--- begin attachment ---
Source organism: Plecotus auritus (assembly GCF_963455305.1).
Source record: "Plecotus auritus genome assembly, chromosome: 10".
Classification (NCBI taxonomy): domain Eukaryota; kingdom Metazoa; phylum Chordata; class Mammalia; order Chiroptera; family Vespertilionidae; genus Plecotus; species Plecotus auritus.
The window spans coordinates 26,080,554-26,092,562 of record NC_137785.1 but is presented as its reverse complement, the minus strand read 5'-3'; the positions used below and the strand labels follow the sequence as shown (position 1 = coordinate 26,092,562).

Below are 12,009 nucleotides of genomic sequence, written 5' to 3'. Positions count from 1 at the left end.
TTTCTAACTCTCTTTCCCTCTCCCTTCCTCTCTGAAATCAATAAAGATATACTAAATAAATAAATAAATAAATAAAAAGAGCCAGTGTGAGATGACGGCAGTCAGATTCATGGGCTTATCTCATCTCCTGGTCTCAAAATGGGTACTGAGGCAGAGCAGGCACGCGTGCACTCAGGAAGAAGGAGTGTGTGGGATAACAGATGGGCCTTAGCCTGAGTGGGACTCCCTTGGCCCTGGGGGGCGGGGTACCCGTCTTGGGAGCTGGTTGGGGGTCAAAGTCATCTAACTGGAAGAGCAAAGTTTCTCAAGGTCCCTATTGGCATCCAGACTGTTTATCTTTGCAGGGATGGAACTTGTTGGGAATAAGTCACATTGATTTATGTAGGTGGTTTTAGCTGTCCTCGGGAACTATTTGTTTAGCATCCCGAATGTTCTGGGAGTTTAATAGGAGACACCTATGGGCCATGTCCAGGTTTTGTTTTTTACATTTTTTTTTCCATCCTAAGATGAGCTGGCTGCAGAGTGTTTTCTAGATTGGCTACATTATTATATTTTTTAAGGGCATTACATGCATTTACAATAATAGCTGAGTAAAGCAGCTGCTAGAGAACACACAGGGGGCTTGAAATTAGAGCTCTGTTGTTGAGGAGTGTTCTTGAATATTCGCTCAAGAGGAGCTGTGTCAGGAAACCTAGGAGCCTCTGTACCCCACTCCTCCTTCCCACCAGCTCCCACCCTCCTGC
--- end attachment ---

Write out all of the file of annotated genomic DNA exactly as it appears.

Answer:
Source organism: Plecotus auritus (assembly GCF_963455305.1).
Source record: "Plecotus auritus genome assembly, chromosome: 10".
Classification (NCBI taxonomy): domain Eukaryota; kingdom Metazoa; phylum Chordata; class Mammalia; order Chiroptera; family Vespertilionidae; genus Plecotus; species Plecotus auritus.
The window spans coordinates 26,080,554-26,092,562 of record NC_137785.1 but is presented as its reverse complement, the minus strand read 5'-3'; the positions used below and the strand labels follow the sequence as shown (position 1 = coordinate 26,092,562).

Below are 12,009 nucleotides of genomic sequence, written 5' to 3'. Positions count from 1 at the left end.
TTTCTAACTCTCTTTCCCTCTCCCTTCCTCTCTGAAATCAATAAAGATATACTAAATAAATAAATAAATAAATAAAAAGAGCCAGTGTGAGATGACGGCAGTCAGATTCATGGGCTTATCTCATCTCCTGGTCTCAAAATGGGTACTGAGGCAGAGCAGGCACGCGTGCACTCAGGAAGAAGGAGTGTGTGGGATAACAGATGGGCCTTAGCCTGAGTGGGACTCCCTTGGCCCTGGGGGGCGGGGTACCCGTCTTGGGAGCTGGTTGGGGGTCAAAGTCATCTAACTGGAAGAGCAAAGTTTCTCAAGGTCCCTATTGGCATCCAGACTGTTTATCTTTGCAGGGATGGAACTTGTTGGGAATAAGTCACATTGATTTATGTAGGTGGTTTTAGCTGTCCTCGGGAACTATTTGTTTAGCATCCCGAATGTTCTGGGAGTTTAATAGGAGACACCTATGGGCCATGTCCAGGTTTTGTTTTTTACATTTTTTTTTCCATCCTAAGATGAGCTGGCTGCAGAGTGTTTTCTAGATTGGCTACATTATTATATTTTTTAAGGGCATTACATGCATTTACAATAATAGCTGAGTAAAGCAGCTGCTAGAGAACACACAGGGGGCTTGAAATTAGAGCTCTGTTGTTGAGGAGTGTTCTTGAATATTCGCTCAAGAGGAGCTGTGTCAGGAAACCTAGGAGCCTCTGTACCCCACTCCTCCTTCCCACCAGCTCCCACCCTCCTGC